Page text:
Recycle that old floral foam with this fun exercise. After collecting or purchasing a sheet of foam for each of your students, write the letters of the alphabet in random places on the foam. (You can include both capital and lowercase letters.) Give each student his foam sheet, a small mallet, stick or other pounding instrument and several wooden golf tees. To review the letters, announce a letter, its initial sound or a word that begins with that letter. Students should find the correct letter on their foam and pound a golf tee into the foam to cover it. Your students will have fun making a physical connection as you review the English alphabet in an unusual and creative way.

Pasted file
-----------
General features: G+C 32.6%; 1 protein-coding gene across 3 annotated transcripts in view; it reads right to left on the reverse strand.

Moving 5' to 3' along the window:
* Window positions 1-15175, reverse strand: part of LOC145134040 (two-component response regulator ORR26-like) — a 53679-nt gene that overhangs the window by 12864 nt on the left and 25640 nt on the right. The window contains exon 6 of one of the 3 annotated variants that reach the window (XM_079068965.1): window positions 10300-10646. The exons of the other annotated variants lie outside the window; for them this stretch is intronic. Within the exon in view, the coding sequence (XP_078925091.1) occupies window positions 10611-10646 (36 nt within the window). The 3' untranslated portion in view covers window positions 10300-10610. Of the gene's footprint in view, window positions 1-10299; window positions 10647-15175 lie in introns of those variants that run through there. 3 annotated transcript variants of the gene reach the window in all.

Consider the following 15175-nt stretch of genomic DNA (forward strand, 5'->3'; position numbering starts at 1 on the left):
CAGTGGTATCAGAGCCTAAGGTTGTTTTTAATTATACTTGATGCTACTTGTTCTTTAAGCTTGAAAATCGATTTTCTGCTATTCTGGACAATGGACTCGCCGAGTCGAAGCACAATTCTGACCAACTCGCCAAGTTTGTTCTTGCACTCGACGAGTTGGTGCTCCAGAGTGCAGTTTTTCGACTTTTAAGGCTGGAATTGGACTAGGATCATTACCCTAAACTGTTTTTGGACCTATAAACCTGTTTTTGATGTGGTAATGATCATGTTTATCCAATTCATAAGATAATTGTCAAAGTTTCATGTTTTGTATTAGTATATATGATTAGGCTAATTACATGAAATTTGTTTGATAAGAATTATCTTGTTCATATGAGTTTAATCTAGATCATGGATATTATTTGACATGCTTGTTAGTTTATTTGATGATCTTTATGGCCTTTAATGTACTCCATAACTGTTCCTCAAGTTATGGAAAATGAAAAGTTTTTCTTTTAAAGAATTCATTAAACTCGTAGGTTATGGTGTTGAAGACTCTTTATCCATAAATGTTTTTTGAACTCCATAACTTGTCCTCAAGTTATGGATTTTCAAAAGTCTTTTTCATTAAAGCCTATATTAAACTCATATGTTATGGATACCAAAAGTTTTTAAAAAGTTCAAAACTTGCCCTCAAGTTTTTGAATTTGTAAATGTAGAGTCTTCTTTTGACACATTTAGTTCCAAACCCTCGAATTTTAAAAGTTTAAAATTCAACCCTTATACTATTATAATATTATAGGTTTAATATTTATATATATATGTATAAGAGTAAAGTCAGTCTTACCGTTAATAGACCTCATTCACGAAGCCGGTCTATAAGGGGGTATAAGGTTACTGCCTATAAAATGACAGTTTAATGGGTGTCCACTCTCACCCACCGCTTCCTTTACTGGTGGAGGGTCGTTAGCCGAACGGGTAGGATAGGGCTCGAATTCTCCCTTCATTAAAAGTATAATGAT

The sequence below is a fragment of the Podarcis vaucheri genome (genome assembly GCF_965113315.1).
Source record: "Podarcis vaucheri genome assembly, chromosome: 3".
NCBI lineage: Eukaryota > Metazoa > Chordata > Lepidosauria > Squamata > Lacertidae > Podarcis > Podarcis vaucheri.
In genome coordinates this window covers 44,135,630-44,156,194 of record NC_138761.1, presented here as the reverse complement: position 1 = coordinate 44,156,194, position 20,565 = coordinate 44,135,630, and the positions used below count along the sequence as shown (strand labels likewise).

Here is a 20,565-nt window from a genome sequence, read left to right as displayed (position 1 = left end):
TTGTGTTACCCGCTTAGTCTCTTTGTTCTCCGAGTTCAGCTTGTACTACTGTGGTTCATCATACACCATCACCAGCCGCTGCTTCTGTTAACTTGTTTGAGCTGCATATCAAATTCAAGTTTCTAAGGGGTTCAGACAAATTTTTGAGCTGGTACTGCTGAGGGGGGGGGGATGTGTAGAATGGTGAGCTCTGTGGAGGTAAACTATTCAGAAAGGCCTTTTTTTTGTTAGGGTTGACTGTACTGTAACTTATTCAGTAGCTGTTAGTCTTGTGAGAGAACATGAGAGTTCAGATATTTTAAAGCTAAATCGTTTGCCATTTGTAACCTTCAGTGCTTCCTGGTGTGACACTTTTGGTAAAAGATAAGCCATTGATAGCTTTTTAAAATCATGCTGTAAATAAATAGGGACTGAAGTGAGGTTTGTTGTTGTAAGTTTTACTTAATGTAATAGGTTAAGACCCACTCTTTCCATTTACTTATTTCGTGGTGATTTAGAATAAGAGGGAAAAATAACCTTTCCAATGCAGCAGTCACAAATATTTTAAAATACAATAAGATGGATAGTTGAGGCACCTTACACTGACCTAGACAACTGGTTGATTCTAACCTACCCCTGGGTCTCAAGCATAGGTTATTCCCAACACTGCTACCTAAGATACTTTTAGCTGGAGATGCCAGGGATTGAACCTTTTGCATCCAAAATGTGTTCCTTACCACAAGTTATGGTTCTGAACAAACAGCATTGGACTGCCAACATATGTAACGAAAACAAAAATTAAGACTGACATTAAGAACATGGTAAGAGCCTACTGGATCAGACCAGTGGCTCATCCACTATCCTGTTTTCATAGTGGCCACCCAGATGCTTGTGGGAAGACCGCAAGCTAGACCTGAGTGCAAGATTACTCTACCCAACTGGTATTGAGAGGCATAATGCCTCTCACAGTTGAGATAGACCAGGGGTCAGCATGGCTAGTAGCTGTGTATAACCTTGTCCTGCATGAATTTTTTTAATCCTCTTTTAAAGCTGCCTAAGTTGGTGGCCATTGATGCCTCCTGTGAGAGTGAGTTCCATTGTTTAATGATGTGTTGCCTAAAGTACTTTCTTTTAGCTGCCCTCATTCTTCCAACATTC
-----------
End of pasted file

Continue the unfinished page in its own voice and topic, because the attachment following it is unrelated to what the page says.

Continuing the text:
Alphabet Hop Scotch
Get a foam alphabet puzzle and assemble it in a large space in your classroom. Put letters in random order, but limit the layout of the puzzle to four across. Students then take turns hopping through the alphabet board. Have students either name the letter, its sound or a word that begins with that letter before hopping on to a given square. Students can choose which squares they step on, but their goal is to work from one end of the puzzle to the other end. Give each student at least one turn hopping through the alphabet.
Beach Ball Alphabet